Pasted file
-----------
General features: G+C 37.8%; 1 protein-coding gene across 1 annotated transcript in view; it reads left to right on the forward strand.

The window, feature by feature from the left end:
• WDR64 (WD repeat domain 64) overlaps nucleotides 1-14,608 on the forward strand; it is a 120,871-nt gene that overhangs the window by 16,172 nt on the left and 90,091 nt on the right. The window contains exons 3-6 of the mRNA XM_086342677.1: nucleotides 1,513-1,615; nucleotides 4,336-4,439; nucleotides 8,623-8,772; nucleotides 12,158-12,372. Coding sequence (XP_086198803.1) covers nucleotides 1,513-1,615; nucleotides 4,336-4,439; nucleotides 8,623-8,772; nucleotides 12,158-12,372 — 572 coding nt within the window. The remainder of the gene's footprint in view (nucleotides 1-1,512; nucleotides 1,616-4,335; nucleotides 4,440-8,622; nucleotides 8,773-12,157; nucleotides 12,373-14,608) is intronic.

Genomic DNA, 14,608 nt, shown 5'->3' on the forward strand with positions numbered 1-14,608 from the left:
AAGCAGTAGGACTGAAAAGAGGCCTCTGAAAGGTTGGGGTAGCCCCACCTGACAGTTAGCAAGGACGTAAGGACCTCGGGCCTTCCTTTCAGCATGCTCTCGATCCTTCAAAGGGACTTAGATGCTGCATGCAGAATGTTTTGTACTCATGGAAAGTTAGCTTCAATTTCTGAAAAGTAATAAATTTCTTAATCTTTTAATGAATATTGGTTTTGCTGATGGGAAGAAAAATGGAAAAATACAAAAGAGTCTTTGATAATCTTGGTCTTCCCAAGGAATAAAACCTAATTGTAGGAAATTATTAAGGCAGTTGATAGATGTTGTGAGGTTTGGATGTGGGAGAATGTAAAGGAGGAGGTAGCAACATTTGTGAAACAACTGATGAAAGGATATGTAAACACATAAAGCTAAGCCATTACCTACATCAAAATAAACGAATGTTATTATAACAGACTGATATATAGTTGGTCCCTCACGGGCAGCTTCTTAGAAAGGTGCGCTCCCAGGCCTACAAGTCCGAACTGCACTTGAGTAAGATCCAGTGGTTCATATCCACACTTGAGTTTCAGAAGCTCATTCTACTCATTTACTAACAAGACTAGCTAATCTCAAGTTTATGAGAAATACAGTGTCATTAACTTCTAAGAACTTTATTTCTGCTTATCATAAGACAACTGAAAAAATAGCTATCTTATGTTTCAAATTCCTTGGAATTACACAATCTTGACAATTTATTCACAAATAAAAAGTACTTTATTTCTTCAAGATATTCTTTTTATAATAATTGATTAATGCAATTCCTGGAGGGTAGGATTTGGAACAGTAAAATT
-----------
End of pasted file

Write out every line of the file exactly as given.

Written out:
General features: G+C 37.8%; 1 protein-coding gene across 1 annotated transcript in view; it reads left to right on the forward strand.

The window, feature by feature from the left end:
• WDR64 (WD repeat domain 64) overlaps nucleotides 1-14,608 on the forward strand; it is a 120,871-nt gene that overhangs the window by 16,172 nt on the left and 90,091 nt on the right. The window contains exons 3-6 of the mRNA XM_086342677.1: nucleotides 1,513-1,615; nucleotides 4,336-4,439; nucleotides 8,623-8,772; nucleotides 12,158-12,372. Coding sequence (XP_086198803.1) covers nucleotides 1,513-1,615; nucleotides 4,336-4,439; nucleotides 8,623-8,772; nucleotides 12,158-12,372 — 572 coding nt within the window. The remainder of the gene's footprint in view (nucleotides 1-1,512; nucleotides 1,616-4,335; nucleotides 4,440-8,622; nucleotides 8,773-12,157; nucleotides 12,373-14,608) is intronic.

Genomic DNA, 14,608 nt, shown 5'->3' on the forward strand with positions numbered 1-14,608 from the left:
AAGCAGTAGGACTGAAAAGAGGCCTCTGAAAGGTTGGGGTAGCCCCACCTGACAGTTAGCAAGGACGTAAGGACCTCGGGCCTTCCTTTCAGCATGCTCTCGATCCTTCAAAGGGACTTAGATGCTGCATGCAGAATGTTTTGTACTCATGGAAAGTTAGCTTCAATTTCTGAAAAGTAATAAATTTCTTAATCTTTTAATGAATATTGGTTTTGCTGATGGGAAGAAAAATGGAAAAATACAAAAGAGTCTTTGATAATCTTGGTCTTCCCAAGGAATAAAACCTAATTGTAGGAAATTATTAAGGCAGTTGATAGATGTTGTGAGGTTTGGATGTGGGAGAATGTAAAGGAGGAGGTAGCAACATTTGTGAAACAACTGATGAAAGGATATGTAAACACATAAAGCTAAGCCATTACCTACATCAAAATAAACGAATGTTATTATAACAGACTGATATATAGTTGGTCCCTCACGGGCAGCTTCTTAGAAAGGTGCGCTCCCAGGCCTACAAGTCCGAACTGCACTTGAGTAAGATCCAGTGGTTCATATCCACACTTGAGTTTCAGAAGCTCATTCTACTCATTTACTAACAAGACTAGCTAATCTCAAGTTTATGAGAAATACAGTGTCATTAACTTCTAAGAACTTTATTTCTGCTTATCATAAGACAACTGAAAAAATAGCTATCTTATGTTTCAAATTCCTTGGAATTACACAATCTTGACAATTTATTCACAAATAAAAAGTACTTTATTTCTTCAAGATATTCTTTTTATAATAATTGATTAATGCAATTCCTGGAGGGTAGGATTTGGAACAGTAAAATT